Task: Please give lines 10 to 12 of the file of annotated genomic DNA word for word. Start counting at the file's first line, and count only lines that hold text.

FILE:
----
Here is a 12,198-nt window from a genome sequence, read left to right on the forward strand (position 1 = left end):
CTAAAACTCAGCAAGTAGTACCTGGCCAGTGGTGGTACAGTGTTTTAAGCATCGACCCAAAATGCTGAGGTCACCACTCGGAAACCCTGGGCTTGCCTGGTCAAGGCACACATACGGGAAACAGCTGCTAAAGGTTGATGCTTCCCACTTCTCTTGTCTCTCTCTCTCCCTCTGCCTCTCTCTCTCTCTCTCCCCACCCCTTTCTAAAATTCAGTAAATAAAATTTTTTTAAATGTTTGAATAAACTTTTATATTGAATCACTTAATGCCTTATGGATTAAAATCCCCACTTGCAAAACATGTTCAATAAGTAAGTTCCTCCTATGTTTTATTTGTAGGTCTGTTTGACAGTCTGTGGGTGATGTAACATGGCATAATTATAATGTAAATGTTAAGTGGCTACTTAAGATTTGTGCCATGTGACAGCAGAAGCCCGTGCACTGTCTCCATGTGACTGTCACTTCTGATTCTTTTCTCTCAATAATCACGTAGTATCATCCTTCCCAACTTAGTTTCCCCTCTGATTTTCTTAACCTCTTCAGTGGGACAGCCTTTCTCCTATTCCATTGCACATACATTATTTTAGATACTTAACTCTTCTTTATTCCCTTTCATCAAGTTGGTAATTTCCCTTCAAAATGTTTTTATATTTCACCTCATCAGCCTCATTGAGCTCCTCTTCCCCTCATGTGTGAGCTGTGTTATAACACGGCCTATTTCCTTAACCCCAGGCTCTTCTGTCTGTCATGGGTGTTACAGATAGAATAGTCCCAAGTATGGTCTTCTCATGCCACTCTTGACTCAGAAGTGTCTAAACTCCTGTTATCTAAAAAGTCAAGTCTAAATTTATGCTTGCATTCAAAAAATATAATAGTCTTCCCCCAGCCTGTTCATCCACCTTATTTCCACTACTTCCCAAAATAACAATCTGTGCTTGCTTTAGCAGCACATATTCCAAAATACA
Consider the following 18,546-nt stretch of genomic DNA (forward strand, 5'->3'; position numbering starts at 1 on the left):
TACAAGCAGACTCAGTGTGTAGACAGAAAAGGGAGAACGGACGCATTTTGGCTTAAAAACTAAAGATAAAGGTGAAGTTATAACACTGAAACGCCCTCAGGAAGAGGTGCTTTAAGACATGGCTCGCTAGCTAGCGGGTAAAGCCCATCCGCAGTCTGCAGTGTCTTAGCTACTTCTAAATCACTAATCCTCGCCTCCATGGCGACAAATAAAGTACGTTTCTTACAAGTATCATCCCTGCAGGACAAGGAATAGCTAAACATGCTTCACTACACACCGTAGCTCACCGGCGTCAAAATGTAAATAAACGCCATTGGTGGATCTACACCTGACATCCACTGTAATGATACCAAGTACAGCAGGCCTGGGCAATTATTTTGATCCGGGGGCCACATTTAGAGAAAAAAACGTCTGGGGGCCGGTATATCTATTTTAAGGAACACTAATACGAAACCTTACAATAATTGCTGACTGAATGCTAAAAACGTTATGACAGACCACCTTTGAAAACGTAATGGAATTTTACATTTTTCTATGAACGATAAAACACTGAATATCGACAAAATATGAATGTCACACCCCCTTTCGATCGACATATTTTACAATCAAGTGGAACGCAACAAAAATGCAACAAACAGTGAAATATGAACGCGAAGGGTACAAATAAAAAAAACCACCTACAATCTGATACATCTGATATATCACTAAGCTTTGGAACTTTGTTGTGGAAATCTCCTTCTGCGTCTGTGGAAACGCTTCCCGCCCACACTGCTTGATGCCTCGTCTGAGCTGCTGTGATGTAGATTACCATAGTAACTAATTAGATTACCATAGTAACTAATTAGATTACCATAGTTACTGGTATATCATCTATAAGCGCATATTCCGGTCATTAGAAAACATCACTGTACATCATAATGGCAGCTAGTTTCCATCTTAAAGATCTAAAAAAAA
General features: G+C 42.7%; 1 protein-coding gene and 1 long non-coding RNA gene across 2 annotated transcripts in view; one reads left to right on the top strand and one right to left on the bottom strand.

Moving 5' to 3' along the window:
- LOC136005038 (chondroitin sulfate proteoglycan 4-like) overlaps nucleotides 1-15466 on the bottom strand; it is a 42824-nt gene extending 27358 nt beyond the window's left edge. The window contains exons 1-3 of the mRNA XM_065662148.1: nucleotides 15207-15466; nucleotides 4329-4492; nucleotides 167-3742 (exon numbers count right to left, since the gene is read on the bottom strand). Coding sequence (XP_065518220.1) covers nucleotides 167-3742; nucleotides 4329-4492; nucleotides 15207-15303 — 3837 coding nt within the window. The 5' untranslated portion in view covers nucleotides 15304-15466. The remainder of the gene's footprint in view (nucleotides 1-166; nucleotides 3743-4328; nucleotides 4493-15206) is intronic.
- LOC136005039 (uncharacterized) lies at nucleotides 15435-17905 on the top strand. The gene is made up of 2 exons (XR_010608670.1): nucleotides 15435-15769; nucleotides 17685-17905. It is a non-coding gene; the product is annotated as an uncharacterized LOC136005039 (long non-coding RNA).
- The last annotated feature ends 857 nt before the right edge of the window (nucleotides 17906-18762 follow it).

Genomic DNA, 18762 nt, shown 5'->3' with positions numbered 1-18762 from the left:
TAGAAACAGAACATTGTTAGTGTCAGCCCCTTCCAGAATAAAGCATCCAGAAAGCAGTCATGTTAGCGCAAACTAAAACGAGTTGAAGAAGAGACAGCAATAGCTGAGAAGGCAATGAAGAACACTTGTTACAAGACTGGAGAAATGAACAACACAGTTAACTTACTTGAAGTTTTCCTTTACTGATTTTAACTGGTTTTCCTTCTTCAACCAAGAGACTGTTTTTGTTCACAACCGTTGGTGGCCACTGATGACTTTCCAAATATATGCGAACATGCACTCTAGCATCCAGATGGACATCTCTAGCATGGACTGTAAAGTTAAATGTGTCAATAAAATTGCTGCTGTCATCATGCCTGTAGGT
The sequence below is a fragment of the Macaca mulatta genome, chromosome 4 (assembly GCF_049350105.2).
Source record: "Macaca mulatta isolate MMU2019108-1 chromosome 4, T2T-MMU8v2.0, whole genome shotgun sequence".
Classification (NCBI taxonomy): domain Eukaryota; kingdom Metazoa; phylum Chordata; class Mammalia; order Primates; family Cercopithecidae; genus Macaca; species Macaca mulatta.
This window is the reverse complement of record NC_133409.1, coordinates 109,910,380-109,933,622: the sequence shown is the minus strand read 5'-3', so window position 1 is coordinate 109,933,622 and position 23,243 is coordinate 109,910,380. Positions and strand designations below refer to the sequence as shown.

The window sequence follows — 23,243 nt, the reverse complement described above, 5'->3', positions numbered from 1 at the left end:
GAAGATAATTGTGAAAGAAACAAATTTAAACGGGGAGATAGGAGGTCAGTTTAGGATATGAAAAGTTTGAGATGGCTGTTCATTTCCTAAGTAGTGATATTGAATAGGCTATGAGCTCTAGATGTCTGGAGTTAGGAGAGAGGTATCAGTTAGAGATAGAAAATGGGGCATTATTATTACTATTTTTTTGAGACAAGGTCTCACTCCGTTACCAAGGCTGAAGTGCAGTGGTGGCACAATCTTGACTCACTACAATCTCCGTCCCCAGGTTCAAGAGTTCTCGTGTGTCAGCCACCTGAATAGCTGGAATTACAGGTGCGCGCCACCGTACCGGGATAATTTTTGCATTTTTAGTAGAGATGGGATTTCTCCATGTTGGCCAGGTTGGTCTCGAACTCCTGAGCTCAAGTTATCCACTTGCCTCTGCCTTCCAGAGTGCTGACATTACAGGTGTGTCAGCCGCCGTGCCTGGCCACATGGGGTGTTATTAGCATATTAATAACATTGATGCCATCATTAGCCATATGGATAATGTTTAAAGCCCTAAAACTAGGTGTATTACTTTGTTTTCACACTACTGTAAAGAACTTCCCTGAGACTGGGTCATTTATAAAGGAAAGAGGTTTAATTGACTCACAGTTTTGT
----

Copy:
Genomic DNA, 18762 nt, shown 5'->3' with positions numbered 1-18762 from the left:
TAGAAACAGAACATTGTTAGTGTCAGCCCCTTCCAGAATAAAGCATCCAGAAAGCAGTCATGTTAGCGCAAACTAAAACGAGTTGAAGAAGAGACAGCAATAGCTGAGAAGGCAATGAAGAACACTTGTTACAAGACTGGAGAAATGAACAACACAGTTAACTTACTTGAAGTTTTCCTTTACTGATTTTAACTGGTTTTCCTTCTTCAACCAAGAGACTGTTTTTGTTCACAACCGTTGGTGGCCACTGATGACTTTCCAAATATATGCGAACATGCACTCTAGCATCCAGATGGACATCTCTAGCATGGACTGTAAAGTTAAATGTGTCAATAAAATTGCTGCTGTCATCATGCCTGTAGGT
The sequence below is a fragment of the Macaca mulatta genome, chromosome 4 (assembly GCF_049350105.2).